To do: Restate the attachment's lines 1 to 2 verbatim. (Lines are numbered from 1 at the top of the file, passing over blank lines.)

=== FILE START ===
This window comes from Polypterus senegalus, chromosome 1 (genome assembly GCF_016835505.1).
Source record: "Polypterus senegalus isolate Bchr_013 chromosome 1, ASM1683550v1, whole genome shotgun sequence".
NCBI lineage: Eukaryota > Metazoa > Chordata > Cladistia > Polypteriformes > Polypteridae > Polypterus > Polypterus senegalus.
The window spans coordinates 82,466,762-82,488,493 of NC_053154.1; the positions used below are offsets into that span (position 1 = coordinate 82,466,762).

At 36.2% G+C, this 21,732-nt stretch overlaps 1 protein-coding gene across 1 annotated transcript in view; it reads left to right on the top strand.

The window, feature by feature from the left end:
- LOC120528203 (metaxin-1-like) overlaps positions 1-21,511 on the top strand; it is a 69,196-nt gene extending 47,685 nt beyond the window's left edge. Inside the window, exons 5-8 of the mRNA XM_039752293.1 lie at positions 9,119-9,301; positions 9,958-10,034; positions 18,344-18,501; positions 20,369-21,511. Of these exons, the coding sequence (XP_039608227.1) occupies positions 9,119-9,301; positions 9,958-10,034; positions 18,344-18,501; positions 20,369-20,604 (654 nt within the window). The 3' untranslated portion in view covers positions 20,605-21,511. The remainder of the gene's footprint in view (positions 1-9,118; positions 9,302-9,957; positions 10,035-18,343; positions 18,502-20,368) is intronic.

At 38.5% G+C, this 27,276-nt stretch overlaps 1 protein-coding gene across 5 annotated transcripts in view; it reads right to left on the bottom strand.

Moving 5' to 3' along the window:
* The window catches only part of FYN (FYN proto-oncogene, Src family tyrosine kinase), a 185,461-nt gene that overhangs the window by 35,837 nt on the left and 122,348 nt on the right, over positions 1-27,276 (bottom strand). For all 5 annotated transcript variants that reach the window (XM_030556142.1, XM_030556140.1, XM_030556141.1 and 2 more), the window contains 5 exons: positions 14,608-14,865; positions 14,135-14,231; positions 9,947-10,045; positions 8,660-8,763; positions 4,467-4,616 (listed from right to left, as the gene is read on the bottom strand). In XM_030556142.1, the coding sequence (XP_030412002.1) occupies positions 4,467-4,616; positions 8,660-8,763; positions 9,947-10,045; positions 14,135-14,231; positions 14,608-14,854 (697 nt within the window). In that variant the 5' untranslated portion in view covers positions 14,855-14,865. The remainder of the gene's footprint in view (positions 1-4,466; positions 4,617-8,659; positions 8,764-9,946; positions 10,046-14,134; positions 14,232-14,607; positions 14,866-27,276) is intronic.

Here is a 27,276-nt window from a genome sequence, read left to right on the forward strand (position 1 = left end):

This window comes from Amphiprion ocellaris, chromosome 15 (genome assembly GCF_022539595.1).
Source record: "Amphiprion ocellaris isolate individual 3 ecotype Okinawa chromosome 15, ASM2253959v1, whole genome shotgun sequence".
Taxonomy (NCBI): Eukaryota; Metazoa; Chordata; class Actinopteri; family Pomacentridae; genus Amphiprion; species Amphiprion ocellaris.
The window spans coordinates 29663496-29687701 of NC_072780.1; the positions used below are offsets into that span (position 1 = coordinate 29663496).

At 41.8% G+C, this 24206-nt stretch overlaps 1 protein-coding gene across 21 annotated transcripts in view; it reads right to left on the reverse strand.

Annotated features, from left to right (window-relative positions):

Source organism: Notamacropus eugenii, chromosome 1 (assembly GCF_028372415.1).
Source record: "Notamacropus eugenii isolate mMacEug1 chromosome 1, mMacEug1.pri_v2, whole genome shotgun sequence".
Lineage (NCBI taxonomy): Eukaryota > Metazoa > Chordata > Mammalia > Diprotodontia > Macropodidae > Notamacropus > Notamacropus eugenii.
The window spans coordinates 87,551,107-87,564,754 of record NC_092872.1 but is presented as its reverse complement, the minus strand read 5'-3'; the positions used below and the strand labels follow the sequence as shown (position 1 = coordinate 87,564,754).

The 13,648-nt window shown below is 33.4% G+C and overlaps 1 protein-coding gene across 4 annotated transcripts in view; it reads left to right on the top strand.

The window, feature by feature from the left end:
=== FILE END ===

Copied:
This window comes from Polypterus senegalus, chromosome 1 (genome assembly GCF_016835505.1).
Source record: "Polypterus senegalus isolate Bchr_013 chromosome 1, ASM1683550v1, whole genome shotgun sequence".